The SEP project has reasons for continuing as a self-publishing academic project and for avoiding a long-term funding solution, possibly in alliance with an publisher, that is based on ongoing annual subscriptions that lock out non-subscribers. We note first that the only thing an alliance with a publisher would bring to the SEP project would be expertise on how to market and collect money; we have already developed the expertise needed to publish a dynamic reference work on the web.
Our reasons for avoiding a subscription-based funding model (or alliance with a publisher) are based on the severe problems that would occur if such a plan were implemented:
We consider each of these problems in turn.
Our best estimate is that an alliance with a commercial or academic publisher would at least double, if not triple, our costs, given the following new expenses which we would incur:
- We would have to start paying our authors and subject editors, since reference works published by commercial and academic presses standardly make such payments. Our authors and editors no doubt deserve payment for their efforts, but our working hypothesis has been that as long as the SEP remains free and highly visible, they will see their volunteer labor as being personally rewarding as well as a contribution to the public good.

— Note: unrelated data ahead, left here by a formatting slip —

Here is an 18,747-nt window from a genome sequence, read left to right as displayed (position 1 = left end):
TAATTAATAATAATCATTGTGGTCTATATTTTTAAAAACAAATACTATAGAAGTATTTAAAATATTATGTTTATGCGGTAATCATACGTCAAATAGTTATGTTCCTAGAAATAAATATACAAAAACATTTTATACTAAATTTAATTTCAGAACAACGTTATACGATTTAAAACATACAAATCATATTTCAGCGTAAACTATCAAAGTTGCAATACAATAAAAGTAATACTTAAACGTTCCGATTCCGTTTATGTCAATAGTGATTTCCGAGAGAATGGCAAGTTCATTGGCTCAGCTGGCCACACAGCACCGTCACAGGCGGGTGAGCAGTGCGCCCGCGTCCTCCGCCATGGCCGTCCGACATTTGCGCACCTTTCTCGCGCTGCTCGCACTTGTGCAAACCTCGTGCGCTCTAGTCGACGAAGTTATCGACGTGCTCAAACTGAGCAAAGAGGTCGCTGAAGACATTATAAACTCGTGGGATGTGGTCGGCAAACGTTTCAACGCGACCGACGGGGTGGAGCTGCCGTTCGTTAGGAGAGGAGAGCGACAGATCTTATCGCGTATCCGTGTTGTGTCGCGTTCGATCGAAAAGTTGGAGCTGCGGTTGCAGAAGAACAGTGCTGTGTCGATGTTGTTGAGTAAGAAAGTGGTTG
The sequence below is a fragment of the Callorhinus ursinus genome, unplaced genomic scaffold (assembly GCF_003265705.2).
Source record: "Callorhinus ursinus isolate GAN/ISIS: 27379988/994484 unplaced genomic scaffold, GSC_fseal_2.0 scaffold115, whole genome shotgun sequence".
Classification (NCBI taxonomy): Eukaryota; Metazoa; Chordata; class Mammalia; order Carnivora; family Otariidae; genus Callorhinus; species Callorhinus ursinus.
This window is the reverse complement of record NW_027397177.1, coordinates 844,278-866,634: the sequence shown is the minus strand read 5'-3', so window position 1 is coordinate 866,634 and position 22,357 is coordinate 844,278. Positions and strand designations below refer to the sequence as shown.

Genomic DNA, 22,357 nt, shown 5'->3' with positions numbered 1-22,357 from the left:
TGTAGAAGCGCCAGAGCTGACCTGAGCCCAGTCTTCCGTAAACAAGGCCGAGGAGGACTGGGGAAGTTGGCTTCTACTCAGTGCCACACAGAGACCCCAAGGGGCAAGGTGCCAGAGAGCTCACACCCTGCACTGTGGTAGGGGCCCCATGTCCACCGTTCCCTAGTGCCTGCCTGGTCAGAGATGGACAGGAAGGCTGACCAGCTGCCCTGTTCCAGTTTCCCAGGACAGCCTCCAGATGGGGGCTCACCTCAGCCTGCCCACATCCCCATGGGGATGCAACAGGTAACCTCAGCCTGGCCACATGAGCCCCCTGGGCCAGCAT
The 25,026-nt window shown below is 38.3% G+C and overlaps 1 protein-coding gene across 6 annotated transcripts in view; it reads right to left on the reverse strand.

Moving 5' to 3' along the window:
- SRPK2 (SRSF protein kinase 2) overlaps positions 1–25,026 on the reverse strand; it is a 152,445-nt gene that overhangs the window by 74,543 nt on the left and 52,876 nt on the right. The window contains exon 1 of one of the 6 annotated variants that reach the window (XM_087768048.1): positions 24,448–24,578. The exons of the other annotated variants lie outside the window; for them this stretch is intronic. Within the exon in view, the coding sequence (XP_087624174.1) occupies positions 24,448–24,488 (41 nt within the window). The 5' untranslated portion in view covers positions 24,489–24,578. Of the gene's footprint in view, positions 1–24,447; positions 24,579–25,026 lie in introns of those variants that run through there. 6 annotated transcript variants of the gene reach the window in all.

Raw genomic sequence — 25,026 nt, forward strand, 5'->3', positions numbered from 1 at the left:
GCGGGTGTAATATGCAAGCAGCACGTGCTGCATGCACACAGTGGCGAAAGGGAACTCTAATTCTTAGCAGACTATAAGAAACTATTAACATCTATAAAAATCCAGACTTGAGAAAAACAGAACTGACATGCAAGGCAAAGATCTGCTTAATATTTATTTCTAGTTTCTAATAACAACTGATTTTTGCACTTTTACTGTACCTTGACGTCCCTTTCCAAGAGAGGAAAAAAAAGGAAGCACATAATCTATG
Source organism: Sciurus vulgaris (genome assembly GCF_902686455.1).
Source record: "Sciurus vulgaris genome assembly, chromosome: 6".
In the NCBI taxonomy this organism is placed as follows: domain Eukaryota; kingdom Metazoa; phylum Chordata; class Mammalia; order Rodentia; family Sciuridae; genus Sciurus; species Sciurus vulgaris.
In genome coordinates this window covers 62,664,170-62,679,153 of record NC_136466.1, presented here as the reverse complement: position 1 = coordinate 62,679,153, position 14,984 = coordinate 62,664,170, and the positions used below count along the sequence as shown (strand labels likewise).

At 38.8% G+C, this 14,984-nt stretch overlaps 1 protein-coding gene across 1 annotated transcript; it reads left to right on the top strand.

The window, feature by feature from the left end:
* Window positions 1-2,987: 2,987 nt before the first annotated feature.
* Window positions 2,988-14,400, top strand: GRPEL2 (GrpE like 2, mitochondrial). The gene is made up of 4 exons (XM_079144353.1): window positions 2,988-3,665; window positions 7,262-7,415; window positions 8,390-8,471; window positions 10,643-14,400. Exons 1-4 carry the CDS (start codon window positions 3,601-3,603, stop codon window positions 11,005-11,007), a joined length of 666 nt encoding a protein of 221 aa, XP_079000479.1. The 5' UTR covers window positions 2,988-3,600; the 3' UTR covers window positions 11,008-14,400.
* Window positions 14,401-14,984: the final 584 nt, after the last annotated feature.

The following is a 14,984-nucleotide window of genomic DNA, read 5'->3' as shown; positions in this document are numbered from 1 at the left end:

- We would have to start paying our mirror sites. These sites provide faster world-wide access, offer extra layers of digital preservation, and offer uninterrupted 24/7 service on those rare occasions the Stanford server is down for maintenance.
- We would incur marketing, distribution, and income collection costs, and the costs of the extra personnel and managers needed to implement those processes.
- We would incur costs required to support the customer service demands of libraries paying annual subscriptions.
- An alliance with a publisher might force the project to move off-campus, and as a result, we would incur extra costs above and beyond the 6.5% overhead associated with running the project at Stanford, such as more expensive office space, backup systems (which CSLI now covers), repair (which the Stanford Bookstore does more cheaply than on the outside), and local IT/networking support (which is now provided at CSLI).
- Restricting access to subscribers only would obviously disenfranchise many deserving scholarly groups including students and faculty at smaller universities or colleges, independent scholars using an internet service provider at home, students and teachers at K-12 institutions, scholars and students in many parts of the world, indeed anyone at institutions too poor to pay the institutional subscription and any individuals too poor to pay personal subscriptions. Clearly, the SEP would cease to achieve its goal of bringing the best in philosophical scholarship to the wider public.
- The fact that search engines would be blocked from accessing SEP pages would mean that the SEP would disappear from the results returned by those search engines, dropping it to a level of invisibility comparable to the commercially-published Routledge Encyclopedia of Philosophy and further curtailing the ability of readers to find the SEP. 75% of the SEP's readership finds it by way of a web search.